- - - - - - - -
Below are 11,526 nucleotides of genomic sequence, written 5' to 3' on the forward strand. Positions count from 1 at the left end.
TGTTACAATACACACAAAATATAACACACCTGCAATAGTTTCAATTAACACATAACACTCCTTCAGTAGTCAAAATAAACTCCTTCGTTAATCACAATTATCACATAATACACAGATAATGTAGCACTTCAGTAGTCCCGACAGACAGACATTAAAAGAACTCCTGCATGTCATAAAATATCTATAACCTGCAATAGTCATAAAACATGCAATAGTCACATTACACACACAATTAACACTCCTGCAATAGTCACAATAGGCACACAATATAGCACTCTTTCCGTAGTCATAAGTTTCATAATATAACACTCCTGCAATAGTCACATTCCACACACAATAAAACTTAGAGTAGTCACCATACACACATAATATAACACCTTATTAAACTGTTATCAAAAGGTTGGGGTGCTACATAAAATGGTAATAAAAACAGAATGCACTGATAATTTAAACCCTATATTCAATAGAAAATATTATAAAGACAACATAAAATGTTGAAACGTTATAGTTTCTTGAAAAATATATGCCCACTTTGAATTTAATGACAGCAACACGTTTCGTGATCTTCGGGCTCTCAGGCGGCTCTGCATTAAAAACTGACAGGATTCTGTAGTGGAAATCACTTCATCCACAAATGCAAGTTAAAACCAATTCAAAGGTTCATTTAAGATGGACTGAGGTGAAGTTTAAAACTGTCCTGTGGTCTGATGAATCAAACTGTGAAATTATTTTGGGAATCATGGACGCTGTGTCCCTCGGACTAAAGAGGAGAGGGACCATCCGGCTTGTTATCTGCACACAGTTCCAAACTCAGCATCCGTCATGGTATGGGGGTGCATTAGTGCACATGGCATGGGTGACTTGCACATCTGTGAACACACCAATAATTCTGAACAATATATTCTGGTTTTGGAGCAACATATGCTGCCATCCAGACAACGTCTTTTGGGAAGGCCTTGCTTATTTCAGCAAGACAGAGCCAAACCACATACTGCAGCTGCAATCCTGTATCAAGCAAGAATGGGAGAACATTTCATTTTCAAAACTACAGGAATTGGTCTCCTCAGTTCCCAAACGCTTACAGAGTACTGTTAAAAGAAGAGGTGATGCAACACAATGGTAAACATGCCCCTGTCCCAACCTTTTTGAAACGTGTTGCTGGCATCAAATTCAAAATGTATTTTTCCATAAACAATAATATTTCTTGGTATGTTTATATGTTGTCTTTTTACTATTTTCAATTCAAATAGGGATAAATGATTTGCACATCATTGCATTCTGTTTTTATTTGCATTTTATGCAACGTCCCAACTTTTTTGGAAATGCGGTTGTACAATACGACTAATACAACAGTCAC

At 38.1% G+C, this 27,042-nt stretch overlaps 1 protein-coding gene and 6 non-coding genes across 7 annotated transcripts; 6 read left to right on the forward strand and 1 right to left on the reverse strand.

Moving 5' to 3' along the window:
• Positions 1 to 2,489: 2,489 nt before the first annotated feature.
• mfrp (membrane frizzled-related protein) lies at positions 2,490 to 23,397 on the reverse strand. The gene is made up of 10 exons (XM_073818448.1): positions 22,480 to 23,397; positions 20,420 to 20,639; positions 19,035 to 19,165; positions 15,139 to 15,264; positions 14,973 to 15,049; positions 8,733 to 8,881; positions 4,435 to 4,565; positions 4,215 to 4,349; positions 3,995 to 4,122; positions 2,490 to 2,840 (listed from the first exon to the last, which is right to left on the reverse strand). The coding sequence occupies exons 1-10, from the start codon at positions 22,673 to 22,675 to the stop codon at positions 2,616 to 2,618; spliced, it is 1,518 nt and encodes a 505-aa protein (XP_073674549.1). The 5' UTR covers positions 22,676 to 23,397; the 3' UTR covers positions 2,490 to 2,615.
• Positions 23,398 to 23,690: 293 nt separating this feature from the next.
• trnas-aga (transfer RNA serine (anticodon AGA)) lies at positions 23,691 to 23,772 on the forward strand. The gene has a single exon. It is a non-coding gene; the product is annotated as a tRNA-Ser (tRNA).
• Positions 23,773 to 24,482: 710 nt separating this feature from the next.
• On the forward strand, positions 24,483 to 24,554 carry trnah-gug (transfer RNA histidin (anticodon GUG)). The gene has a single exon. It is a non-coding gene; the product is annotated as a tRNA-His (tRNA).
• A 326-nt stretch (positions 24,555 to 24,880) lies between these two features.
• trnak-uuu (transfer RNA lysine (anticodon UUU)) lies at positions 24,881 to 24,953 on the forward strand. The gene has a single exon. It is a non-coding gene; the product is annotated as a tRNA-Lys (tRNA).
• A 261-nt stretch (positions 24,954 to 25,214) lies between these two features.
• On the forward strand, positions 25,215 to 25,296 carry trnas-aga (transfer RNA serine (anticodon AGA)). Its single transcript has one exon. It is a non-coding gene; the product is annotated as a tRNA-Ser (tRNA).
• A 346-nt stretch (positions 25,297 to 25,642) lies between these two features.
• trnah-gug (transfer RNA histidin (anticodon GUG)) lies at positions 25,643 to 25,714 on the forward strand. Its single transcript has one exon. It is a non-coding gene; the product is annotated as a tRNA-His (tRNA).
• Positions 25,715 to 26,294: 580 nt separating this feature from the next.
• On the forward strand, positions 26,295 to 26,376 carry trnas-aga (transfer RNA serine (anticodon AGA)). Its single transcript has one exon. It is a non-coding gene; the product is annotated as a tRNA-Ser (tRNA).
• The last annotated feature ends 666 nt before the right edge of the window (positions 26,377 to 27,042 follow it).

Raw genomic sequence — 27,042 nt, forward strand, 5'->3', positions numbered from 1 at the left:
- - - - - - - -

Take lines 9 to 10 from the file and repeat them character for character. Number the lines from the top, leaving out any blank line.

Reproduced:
• Positions 23,773 to 24,482: 710 nt separating this feature from the next.
• On the forward strand, positions 24,483 to 24,554 carry trnah-gug (transfer RNA histidin (anticodon GUG)). The gene has a single exon. It is a non-coding gene; the product is annotated as a tRNA-His (tRNA).